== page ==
Tribal Fair Retrospective: Powwow

Raymond and Edna Frost participates in a special with their children Heather and Jeanette Frost at the 1988 Southern Ute Tribal Fair Powwow.
Southern Ute elder Shirley Frost participates in the Grand Entry along with Williamette Thompson and Elise Redd during the Tribal Fair Powwow in 1980.
Fair Powwow Grand Entry was led by Councilman Eddie Box Sr., George Tahooahnitpah, Head Man Dancer, and Michelle Cloud, Headwoman dancer. It was another good Fair Powwow.
A drum group performs a song at the 1985 Tribal Fair Powwow.
Youth dancers line up for a song at the 1985 Tribal Fair Powwow.
Tribal Fair Powwow in the Sky Ute Downs indoor arena with over 125 dancers in Grand Entry at the 1986 Southern Ute Tribal Fair Powwow.
Men’s Northern Ute dancer competes at the 1988 Southern Ute Tribal Fair Powwow.
SU Drum archive
SU Drum archive
SU Drum archive
SU Drum archive
SU Drum archive
Fabian Martinez | The Southern Ute Drum
SU Drum archive

Being a participant in powwow isn’t an inconvenience to our daily routine, it is an upgrade to our Native lifestyle. Being a dancer or singer means that on any given weekend, a person can meet up with people who identify with their passion, discipline, and culture. Powwow is like rodeo in that there are structured divisions that a person chooses. Someone could decide to be a grass dancer, a jingle dress dancer, a fancy dancer, etc. Each of these styles requires practice, repetition, and determination in order to excel. Dancing is physical and some may even compare it to sports. The beauty of dancing is that you can participate for as many years as you wish.  No coach can cut you from the team and there is always a powwow happening on any given weekend.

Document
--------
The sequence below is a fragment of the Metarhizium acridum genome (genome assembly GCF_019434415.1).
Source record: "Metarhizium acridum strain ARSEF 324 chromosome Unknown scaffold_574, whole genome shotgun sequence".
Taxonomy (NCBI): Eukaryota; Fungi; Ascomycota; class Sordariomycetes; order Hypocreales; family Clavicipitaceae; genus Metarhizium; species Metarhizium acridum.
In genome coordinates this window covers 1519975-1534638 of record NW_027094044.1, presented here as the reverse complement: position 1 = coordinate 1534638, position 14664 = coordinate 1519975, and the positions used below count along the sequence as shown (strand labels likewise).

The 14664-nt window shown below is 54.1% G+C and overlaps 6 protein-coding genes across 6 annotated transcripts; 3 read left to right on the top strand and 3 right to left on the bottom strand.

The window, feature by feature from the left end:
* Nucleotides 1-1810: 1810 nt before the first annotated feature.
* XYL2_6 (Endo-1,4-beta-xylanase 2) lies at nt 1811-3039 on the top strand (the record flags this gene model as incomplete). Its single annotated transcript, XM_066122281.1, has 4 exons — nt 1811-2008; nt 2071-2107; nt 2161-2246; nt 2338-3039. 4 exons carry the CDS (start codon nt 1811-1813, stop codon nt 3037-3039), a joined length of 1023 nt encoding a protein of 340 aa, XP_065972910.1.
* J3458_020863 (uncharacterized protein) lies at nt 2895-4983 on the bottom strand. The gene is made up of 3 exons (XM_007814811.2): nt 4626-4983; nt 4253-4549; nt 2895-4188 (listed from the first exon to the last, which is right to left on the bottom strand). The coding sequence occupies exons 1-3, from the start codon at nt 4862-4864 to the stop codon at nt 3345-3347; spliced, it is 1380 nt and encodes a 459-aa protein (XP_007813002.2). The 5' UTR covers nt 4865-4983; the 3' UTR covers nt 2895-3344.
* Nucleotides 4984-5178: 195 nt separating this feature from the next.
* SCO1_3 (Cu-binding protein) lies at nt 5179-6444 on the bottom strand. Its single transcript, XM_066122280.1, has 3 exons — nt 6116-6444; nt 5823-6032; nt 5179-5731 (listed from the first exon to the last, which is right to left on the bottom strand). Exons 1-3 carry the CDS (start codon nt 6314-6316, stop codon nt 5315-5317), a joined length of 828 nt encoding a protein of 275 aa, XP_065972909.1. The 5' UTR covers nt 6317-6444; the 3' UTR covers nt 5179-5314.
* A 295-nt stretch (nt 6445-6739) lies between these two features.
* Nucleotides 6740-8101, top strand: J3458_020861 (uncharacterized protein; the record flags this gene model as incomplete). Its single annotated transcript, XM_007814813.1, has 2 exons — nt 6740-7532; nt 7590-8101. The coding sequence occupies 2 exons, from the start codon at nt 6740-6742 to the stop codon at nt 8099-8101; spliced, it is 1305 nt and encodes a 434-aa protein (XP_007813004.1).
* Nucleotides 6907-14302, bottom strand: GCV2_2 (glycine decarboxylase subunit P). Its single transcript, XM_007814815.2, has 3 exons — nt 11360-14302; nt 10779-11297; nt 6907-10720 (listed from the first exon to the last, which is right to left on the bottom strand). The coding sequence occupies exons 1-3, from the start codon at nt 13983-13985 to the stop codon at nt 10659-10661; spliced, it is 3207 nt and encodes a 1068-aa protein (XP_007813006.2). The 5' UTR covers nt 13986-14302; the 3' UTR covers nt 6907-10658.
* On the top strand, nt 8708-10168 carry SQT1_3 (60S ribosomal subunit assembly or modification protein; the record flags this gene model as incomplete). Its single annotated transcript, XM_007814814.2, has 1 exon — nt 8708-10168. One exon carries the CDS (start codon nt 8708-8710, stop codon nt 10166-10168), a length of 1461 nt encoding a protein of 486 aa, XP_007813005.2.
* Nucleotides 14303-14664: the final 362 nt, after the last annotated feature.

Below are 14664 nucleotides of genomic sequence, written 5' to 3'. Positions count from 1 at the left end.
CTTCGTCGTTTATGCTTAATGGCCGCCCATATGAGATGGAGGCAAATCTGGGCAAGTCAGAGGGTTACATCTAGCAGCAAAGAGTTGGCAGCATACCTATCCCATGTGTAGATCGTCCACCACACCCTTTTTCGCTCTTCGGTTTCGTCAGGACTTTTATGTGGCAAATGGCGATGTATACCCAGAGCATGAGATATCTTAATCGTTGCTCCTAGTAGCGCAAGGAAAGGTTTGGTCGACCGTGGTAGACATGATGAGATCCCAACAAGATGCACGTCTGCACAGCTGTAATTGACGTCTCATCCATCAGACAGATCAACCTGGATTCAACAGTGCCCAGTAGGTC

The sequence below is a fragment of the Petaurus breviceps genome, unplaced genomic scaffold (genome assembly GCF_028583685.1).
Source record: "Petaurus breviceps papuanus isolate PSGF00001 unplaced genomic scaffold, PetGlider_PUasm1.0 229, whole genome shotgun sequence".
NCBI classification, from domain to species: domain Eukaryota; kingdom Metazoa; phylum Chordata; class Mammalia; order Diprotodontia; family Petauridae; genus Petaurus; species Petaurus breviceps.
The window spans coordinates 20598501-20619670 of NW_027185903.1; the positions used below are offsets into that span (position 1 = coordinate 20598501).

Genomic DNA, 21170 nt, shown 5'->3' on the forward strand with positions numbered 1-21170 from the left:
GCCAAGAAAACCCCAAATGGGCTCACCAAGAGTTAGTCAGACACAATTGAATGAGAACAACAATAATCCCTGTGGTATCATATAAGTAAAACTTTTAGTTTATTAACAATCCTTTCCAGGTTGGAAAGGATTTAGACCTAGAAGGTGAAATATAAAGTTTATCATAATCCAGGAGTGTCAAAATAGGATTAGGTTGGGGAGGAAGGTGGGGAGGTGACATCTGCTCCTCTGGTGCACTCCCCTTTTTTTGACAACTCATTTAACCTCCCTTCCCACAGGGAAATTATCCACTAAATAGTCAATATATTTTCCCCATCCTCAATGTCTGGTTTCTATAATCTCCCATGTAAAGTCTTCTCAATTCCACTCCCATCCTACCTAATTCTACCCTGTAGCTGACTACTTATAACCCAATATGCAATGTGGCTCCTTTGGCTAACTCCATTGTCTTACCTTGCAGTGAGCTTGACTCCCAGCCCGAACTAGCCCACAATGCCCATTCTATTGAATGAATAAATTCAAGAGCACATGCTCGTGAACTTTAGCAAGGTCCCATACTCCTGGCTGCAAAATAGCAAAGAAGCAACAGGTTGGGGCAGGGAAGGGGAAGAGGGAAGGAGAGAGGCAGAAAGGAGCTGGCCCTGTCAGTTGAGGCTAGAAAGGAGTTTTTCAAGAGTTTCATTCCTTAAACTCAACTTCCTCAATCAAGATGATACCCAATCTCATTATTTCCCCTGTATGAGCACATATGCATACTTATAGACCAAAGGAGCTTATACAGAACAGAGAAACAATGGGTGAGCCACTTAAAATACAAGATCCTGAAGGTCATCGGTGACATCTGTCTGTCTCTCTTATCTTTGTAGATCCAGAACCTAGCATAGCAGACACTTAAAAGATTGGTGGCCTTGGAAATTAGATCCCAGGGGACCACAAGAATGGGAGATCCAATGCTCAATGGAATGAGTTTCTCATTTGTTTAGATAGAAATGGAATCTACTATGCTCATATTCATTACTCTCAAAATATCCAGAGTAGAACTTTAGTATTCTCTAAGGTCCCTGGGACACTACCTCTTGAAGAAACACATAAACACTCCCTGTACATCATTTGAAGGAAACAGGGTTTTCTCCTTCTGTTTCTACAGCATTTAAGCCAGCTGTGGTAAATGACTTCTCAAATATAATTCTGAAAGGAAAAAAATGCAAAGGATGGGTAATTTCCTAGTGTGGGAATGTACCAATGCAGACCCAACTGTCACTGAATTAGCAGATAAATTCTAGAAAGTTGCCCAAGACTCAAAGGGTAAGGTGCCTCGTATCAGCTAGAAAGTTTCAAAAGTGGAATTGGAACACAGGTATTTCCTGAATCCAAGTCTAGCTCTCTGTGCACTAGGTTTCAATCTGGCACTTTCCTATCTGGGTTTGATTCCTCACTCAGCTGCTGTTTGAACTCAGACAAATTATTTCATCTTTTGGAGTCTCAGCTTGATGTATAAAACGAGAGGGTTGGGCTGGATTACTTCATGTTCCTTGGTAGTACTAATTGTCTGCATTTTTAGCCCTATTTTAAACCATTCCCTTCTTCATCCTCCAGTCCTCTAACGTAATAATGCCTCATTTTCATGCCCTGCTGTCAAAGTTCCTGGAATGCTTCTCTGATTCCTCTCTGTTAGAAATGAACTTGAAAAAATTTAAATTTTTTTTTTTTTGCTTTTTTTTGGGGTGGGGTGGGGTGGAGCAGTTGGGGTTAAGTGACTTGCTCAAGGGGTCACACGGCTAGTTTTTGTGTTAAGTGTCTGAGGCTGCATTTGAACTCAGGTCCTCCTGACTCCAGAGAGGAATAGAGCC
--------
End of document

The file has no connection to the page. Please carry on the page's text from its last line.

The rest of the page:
Dancing and singing are ways to express yourself and to inspire others.  It is also a long road of learning. Learning to maintain and build an outfit or drum requires care and compassion. Traveling to far off places and representing your tribe becomes an honor that we dancers and singers do not take lightly. This issue of the Southern Ute Drum illustrates a small portion of the pride and privilege of being a part of the powwow circle.  Please join us at the 62nd Annual Southern Ute Tribal Fair Powwow. See the beauty and feel the pride.  There’s something about it. 

~ Marvin Pinnecoose, Events Coordinator, Cultural Preservation Department. 

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